As bankers continue to see industry challenges, it seems like even good news, such as the first-quarter financial reports released May 24, must include negativity, evidenced by a quote from FDIC’s Acting Chairman: It "remains to be seen whether banks can continue to sustain revenue growth going forward."
That same day, a group of close to 100 optimistic bankers and technologists came together at the SAS Financial Services Executive Summit for a day of conversation to spark the innovations and changes that will be needed to sustain revenues, attain and retain customers and maintain regulatory compliance. The summit keynote was Billy Beane, profiled in the book Moneyball: The Art of Winning an Unfair Game and in the major motion picture Moneyball.
Attendees, expecting to hear only baseball stories, were surprised and delighted to hear Beane say that in baseball "Every event has a value." When discussing the importance of decision-making based on numbers -- not intuition -- Beane also quoted his assistant, Paul DePodesta, a Harvard economics graduate, who said that "If you trust the mathematics, it will work."
Another quote that resonated with me was Beane explaining that "It all comes down to getting the most information to make the best decision." Could it be that he really has the soul of a data-driven banker?
Know Your Customer?
The first of two panel discussions asked the most important question for bankers who hope to grow revenues today -- How Well Do You Know Your Customer? Greg Holzwarth, SVP and Managing Director of SunTrust Bank’s Client Information Group, discussed how his institution redesigned the client experience in the midst of the recent recession. Using an in-house client loyalty model, SunTrust redesigned branches, telecenters, the website and client experiences to cater to loyalty-generating indicators using analytics. By connecting this work to more traditionally measured client behaviors, Holzwarth said, "Now we can understand the quantification to building loyalty and how that drives greater revenues or greater retention."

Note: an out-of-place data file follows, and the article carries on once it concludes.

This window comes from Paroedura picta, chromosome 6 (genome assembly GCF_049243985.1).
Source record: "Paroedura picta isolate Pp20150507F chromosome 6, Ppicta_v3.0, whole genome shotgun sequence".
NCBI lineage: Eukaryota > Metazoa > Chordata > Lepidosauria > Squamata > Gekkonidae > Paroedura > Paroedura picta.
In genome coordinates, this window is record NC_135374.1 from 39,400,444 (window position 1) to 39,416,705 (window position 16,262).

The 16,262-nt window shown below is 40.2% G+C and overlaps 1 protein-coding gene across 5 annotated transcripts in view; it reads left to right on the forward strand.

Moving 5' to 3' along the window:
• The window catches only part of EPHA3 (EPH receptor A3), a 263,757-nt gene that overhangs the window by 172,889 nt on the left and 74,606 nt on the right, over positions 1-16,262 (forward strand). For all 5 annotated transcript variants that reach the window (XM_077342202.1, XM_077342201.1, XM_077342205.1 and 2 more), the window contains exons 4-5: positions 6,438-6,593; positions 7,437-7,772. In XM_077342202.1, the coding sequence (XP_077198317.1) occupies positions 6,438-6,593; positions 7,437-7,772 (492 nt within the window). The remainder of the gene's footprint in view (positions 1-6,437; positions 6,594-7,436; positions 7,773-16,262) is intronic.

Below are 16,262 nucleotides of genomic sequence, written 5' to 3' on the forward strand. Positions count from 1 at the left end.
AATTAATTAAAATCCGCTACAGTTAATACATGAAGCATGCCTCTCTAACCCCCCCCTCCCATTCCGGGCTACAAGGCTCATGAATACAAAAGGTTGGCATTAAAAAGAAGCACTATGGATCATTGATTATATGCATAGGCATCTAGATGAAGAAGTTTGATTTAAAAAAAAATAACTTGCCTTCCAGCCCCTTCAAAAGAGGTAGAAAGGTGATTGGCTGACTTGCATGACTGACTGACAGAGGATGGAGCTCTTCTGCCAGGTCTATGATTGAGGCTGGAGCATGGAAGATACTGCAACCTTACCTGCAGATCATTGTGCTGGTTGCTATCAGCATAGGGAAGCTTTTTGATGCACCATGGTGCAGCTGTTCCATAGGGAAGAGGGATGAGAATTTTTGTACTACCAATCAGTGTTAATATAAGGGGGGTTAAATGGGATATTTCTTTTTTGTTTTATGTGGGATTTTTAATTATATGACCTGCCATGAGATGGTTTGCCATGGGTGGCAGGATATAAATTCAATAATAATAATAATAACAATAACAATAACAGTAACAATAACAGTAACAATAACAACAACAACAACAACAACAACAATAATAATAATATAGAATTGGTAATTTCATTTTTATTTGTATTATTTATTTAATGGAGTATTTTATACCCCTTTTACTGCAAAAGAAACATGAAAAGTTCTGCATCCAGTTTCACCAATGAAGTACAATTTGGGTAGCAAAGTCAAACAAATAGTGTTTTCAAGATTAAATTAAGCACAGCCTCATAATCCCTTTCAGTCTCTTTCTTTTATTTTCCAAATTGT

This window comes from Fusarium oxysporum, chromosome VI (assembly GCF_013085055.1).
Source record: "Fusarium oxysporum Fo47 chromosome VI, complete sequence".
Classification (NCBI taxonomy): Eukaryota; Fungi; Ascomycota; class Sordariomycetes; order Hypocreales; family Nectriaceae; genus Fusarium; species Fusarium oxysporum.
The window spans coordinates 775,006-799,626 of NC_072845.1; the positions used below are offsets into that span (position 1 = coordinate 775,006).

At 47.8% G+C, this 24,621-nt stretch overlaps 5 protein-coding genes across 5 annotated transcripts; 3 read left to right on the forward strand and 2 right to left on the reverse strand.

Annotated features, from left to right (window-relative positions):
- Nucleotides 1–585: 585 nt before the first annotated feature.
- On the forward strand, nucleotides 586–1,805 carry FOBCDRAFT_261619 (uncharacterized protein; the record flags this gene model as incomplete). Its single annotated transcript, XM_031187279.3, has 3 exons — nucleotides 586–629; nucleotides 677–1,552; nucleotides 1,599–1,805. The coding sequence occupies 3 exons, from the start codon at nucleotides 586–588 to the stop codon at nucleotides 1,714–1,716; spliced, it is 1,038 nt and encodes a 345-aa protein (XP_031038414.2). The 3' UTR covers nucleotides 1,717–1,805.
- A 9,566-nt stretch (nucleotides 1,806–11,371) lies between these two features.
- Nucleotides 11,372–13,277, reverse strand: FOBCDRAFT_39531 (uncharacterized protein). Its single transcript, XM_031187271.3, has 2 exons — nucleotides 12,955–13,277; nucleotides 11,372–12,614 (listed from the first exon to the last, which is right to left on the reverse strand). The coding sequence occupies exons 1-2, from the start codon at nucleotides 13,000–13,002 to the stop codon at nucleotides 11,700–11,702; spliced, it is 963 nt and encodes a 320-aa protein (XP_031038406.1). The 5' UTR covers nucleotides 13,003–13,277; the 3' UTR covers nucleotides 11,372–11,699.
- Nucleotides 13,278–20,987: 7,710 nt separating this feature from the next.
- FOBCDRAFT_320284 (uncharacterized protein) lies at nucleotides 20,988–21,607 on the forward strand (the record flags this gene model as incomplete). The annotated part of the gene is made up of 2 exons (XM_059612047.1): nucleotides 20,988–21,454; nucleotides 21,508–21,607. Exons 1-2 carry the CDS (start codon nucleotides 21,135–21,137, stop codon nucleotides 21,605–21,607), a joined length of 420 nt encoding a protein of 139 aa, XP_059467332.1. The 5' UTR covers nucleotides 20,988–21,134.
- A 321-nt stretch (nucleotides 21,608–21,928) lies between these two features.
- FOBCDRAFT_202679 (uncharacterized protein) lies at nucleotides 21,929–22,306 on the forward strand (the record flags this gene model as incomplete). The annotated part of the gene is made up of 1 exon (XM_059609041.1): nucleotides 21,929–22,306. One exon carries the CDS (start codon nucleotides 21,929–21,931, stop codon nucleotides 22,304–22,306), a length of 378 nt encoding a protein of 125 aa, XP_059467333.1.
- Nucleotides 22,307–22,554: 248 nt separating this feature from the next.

Harvey Koeppel, President of Pictographics Inc. and Former CIO and SVP of Citigroup's Global Consumer Group, shared the "mega-challenge" of understanding the needs of 150 million customers in 54 countries following the merger of Citicorp and Travelers. According to Koeppel, Citi harnessed analytics to better define a 360-degree view of the customer, and then used behavioral data models to drive best-next conversations and offers.
Citi's analytical models were transformed to real-time so customer interactions were added instantly to profiles and then shared across all channels. This provided the same information at the same time across the company about the customer experience and channel interaction -- which was then fed back into the models.
The panel also discussed the challenges around social media data, both from a "big brother" perspective to a compliance and legal perspective. Koeppel said the industry needs to overcome these challenges since consumers are looking at social media such as tweets and Facebook wall posts as a way of better understanding institutions.
What’s the Big Data Idea?
The second panel focused on Big Data for the Next Big Idea. Aditya Bhasin, Consumer Marketing and Online/Mobile Banking Executive at Bank of America, explained that big data is a way of life at the bank. Bank of America has more than 65 petabytes of customer and interaction data, where they use maybe one percent of it for analytics.
Bhasin said their focus is on deepening customer relationships, and big data is the only business strategy. He highlighted the promise of analyzing disparate, distributed and unstructured data sources, saying that "The utilization of the vagueness is what we’re excited about" for customer insight. Bhasin stressed the importance of data citing how the bank's new BankAmeriDeals program matches shopping behavior with relevant deals and then loads offers on the bank's debit and credit cards.
Meanwhile, Charles Thomas, Research and Analytics Executive, USAA, discussed the creation of an analytics center of excellence at USAA. It will drive fact-based decisions as part of the insurer's need to look at members differently. Thomas explained how integrating market researchers and traditional analytics into a single organization answers the important question of "what happens next" to better support military members. According to Thomas, USAA's analytical direction is moving from hindsight to insight and from there toward foresight.
My overall takeaway from the summit? Executives from an industry known for analytics and big data can find innovative ideas from the unlikely source of a baseball general manager and a game. Beane's analytic innovation turned on-base percentages into record-breaking ROI. Perhaps the ideas he sparked at the summit will help financial services firms grow stronger customer relationships and sustainable revenue growth.
David M. Wallace is Global Financial Services Marketing Manager at SAS.